Wednesday 24 July 2024
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Meet the Nottinghamshire Police officers keeping football fans safe over the festive season

Providing there’s no trouble, policing a football match can look easy to supporters. But for PC Simon Travell and PC John Albanese, there’s a lot more to it than watching the crowd for 90 minutes on a Saturday afternoon.

The duo are Nottinghamshire Police’s two dedicated football officers. PC Travell attends Nottingham Forest fixtures both home and away, while PC Albanese has responsibility for Mansfield Town and Notts County matches.

Between them, they’ve clocked up 20 years policing football matches and they’ve always had a busy ‘to-do’ list that is designed to ensure public safety on matchdays.

PC John Albanese centre while policing a fixture at Mansfield Town.jpg
PC John Albanese (centre) while policing a fixture at Mansfield Town

“Being a dedicated football officer is a full-time job,” says PC Travell. “I mostly work Tuesday-Saturday and there’s always stuff that needs doing. For example, today (a Wednesday shift) I’m following up on video evidence gathered from body cameras worn by officers during the Swansea v Forest game a couple of weeks ago, as well as the recent home fixture against Hull.

“Tomorrow I’ve got a home visit on a 15-year-old lad who is going to away games probably without his parents’ knowledge. There’s a safeguarding issue there – if something were to happen to him and Notts Police were aware he was going to matches, we’d have some serious questions to answer.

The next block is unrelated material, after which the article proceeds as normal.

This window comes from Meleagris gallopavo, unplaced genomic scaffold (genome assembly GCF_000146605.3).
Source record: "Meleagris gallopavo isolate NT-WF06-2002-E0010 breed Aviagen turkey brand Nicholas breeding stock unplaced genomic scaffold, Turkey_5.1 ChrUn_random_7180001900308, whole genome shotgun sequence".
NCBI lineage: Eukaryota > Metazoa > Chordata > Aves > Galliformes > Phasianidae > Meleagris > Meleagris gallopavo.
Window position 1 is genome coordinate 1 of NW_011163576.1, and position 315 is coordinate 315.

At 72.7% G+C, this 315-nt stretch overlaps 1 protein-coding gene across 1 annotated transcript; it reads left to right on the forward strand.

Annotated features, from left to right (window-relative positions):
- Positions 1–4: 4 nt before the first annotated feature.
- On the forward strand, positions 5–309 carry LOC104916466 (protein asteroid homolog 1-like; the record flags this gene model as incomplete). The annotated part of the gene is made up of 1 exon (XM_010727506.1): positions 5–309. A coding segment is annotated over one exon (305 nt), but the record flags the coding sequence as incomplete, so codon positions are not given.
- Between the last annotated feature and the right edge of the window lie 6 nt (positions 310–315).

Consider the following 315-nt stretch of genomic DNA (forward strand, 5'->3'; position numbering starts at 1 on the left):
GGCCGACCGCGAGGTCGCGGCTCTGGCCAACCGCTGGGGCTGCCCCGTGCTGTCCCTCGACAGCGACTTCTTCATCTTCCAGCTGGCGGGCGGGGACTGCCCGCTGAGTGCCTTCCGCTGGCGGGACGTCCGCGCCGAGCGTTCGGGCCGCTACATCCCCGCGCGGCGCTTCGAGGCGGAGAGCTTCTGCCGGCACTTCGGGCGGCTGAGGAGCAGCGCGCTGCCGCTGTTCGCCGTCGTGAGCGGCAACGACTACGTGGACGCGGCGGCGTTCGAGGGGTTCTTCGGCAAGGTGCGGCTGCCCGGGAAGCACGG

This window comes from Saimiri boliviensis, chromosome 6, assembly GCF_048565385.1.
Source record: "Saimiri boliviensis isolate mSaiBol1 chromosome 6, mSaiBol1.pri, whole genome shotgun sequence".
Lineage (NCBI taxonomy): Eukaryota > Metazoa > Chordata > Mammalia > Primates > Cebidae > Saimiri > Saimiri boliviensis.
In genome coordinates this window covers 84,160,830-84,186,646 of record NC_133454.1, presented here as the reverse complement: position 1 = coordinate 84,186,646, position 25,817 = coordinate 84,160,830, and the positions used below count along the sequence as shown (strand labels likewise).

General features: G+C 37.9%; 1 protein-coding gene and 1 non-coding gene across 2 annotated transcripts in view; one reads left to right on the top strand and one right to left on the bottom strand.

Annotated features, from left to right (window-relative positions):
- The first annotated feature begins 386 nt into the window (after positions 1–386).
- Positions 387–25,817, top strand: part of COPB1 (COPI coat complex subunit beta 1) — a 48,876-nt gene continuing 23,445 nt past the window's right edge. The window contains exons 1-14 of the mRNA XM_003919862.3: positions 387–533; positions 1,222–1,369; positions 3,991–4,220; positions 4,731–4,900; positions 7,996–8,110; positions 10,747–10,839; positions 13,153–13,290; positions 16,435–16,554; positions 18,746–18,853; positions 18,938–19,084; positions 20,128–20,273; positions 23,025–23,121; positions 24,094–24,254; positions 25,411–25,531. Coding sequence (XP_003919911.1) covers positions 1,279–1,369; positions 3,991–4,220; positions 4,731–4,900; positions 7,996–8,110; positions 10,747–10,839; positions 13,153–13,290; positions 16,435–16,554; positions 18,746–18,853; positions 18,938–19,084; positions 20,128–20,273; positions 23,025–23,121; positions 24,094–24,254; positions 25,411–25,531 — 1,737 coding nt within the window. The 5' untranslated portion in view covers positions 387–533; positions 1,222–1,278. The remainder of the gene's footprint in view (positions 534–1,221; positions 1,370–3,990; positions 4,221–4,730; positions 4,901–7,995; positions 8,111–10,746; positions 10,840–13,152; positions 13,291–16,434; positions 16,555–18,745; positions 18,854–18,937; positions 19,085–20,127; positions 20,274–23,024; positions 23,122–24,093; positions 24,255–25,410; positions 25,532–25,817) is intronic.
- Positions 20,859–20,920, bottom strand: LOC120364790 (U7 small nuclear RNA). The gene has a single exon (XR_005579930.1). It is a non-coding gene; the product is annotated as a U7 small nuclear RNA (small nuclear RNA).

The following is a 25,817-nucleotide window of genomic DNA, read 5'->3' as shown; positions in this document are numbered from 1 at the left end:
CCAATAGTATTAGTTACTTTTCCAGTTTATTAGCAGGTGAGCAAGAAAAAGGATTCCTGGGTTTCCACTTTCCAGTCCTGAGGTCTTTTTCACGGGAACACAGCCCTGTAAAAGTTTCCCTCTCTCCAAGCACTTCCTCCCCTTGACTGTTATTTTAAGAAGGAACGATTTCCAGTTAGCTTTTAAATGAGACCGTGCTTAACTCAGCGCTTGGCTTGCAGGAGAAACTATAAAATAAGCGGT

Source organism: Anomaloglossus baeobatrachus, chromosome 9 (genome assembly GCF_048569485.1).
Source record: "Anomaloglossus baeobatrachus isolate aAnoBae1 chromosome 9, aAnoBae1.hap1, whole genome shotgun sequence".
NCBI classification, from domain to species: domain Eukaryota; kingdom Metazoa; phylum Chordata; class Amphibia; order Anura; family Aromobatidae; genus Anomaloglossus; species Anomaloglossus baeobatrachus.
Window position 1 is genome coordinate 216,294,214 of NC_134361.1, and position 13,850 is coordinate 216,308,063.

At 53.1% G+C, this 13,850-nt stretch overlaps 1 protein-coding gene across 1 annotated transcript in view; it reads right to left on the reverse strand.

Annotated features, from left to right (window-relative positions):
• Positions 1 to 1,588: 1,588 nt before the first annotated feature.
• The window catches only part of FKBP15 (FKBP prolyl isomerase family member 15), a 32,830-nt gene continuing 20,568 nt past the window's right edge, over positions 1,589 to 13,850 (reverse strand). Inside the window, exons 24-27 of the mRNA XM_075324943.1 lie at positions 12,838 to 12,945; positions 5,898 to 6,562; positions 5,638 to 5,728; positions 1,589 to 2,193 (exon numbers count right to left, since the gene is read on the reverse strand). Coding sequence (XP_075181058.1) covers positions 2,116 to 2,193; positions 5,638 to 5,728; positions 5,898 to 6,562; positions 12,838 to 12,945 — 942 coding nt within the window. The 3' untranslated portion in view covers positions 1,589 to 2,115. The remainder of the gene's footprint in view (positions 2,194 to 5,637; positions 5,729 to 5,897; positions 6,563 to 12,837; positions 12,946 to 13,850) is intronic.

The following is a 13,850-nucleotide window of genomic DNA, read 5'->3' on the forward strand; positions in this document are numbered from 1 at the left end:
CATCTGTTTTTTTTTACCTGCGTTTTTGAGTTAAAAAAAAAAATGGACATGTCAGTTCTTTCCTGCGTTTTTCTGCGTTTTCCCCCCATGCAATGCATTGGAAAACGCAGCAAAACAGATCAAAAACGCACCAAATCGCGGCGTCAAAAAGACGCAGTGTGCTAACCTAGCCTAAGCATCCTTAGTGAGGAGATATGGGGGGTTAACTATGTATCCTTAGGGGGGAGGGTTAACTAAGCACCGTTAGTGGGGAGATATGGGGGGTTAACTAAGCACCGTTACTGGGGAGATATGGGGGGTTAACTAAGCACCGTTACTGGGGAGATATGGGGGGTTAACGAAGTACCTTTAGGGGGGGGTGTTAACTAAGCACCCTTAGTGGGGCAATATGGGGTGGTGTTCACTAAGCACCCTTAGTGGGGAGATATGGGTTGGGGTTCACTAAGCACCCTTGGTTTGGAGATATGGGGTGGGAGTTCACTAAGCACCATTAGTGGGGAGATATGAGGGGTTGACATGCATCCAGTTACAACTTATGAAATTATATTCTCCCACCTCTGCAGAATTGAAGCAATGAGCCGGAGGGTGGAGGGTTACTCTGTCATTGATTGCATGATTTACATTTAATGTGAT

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PC John Albanese is responsible for policing at Mansfield Town matches
PC John Albanese is responsible for policing at Mansfield Town matches

“Yesterday we had a meeting to plan ahead of Forest v Derby on 22 January. That’s obviously a big game so the planning for that starts weeks in advance and detailed briefings are drawn up as part of that.

“For away games, I compile assessments for the home force – how many Forest fans are going, how many coaches are going, what trains will supporters be catching etc. I have to do three reports – an initial report four weeks ahead of the game, then an interim report and then a final report.

“That’s just gives you a small flavour of what we do. It’s a busy job but also an interesting one.”

That was certainly the case in May 2019 when Mansfield Town travelled to MK Dons for the final match of the season, where the winner would secure promotion into League One. Emotions were running high and it was MK Dons who prevailed with a 1-0 win, sparking a celebratory pitch invasion that quickly turned ugly.

“You had disgruntled Mansfield fans were who not happy that MK Dons fans were running on the pitch celebrating in front of them,” recalled PC Albanese. “It led to Mansfield supporters also going on the pitch and there was mass disorder. You even had Mansfield fans fighting among themselves as they couldn’t tell who were the MK Dons fans.